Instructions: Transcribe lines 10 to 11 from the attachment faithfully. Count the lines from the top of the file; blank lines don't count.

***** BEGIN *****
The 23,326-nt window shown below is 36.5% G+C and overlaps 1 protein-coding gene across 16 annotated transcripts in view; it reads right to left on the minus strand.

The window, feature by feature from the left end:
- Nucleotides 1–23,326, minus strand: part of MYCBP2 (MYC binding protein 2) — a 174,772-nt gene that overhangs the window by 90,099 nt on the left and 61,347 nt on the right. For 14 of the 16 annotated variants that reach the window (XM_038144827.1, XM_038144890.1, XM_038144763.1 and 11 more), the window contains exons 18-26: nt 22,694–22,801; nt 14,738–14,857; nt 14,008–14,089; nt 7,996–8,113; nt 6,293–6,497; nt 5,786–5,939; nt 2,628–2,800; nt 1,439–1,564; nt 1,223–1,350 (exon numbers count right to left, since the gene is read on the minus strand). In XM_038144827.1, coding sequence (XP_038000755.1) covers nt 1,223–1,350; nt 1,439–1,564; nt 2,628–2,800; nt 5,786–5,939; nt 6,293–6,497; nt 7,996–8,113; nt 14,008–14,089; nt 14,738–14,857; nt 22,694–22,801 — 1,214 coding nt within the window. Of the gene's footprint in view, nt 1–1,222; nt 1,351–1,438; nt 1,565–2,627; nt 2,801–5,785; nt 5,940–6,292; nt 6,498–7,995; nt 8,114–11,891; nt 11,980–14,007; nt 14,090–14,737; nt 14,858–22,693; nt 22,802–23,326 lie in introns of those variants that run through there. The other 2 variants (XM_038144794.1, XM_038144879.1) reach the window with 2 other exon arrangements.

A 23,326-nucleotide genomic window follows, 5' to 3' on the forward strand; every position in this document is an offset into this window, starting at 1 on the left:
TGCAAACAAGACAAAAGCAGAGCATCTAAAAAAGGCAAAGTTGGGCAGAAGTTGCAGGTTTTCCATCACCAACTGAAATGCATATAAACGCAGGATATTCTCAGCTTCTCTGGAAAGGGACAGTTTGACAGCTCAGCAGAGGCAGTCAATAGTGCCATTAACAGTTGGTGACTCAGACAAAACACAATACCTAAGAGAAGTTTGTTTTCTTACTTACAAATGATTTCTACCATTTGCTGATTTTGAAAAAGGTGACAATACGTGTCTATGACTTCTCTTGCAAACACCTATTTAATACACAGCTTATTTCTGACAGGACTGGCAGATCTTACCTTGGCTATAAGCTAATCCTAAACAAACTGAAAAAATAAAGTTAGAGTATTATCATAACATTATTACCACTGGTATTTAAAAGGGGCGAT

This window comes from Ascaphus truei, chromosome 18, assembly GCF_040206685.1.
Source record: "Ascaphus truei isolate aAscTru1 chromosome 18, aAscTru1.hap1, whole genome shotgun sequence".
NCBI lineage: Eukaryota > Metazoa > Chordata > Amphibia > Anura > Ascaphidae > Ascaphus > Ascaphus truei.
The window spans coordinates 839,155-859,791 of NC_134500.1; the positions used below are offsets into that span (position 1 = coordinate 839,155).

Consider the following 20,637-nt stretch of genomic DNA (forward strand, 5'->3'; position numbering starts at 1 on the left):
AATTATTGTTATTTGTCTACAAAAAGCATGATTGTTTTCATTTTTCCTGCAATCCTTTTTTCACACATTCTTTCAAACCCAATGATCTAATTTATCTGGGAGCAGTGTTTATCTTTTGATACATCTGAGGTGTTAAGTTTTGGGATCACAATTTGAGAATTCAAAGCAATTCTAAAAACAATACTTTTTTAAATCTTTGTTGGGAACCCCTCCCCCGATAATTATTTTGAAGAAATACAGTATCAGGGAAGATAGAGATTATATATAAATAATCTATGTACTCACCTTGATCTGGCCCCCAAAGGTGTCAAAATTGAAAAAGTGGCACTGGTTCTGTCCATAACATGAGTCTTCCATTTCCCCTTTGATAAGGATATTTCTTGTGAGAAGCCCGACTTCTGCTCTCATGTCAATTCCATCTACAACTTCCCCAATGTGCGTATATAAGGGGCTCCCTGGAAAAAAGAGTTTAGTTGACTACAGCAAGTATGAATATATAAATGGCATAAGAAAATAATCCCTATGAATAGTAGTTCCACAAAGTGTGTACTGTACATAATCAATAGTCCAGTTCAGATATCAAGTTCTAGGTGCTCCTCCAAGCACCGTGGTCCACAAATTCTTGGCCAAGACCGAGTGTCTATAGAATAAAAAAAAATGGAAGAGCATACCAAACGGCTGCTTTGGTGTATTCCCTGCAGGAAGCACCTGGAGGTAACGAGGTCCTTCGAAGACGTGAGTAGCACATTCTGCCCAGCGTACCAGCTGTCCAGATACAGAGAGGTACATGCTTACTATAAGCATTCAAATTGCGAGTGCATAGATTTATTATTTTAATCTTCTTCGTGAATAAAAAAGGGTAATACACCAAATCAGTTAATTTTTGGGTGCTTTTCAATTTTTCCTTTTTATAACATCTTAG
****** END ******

Consider the following 20,637-nt stretch of genomic DNA (forward strand, 5'->3'; position numbering starts at 1 on the left):
AATTATTGTTATTTGTCTACAAAAAGCATGATTGTTTTCATTTTTCCTGCAATCCTTTTTTCACACATTCTTTCAAACCCAATGATCTAATTTATCTGGGAGCAGTGTTTATCTTTTGATACATCTGAGGTGTTAAGTTTTGGGATCACAATTTGAGAATTCAAAGCAATTCTAAAAACAATACTTTTTTAAATCTTTGTTGGGAACCCCTCCCCCGATAATTATTTTGAAGAAATACAGTATCAGGGAAGATAGAGATTATATATAAATAATCTATGTACTCACCTTGATCTGGCCCCCAAAGGTGTCAAAATTGAAAAAGTGGCACTGGTTCTGTCCATAACATGAGTCTTCCATTTCCCCTTTGATAAGGATATTTCTTGTGAGAAGCCCGACTTCTGCTCTCATGTCAATTCCATCTACAACTTCCCCAATGTGCGTATATAAGGGGCTCCCTGGAAAAAAGAGTTTAGTTGACTACAGCAAGTATGAATATATAAATGGCATAAGAAAATAATCCCTATGAATAGTAGTTCCACAAAGTGTGTACTGTACATAATCAATAGTCCAGTTCAGATATCAAGTTCTAGGTGCTCCTCCAAGCACCGTGGTCCACAAATTCTTGGCCAAGACCGAGTGTCTATAGAATAAAAAAAAATGGAAGAGCATACCAAACGGCTGCTTTGGTGTATTCCCTGCAGGAAGCACCTGGAGGTAACGAGGTCCTTCGAAGACGTGAGTAGCACATTCTGCCCAGCGTACCAGCTGTCCAGATACAGAGAGGTACATGCTTACTATAAGCATTCAAATTGCGAGTGCATAGATTTATTATTTTAATCTTCTTCGTGAATAAAAAAGGGTAATACACCAAATCAGTTAATTTTTGGGTGCTTTTCAATTTTTCCTTTTTATAACATCTTAG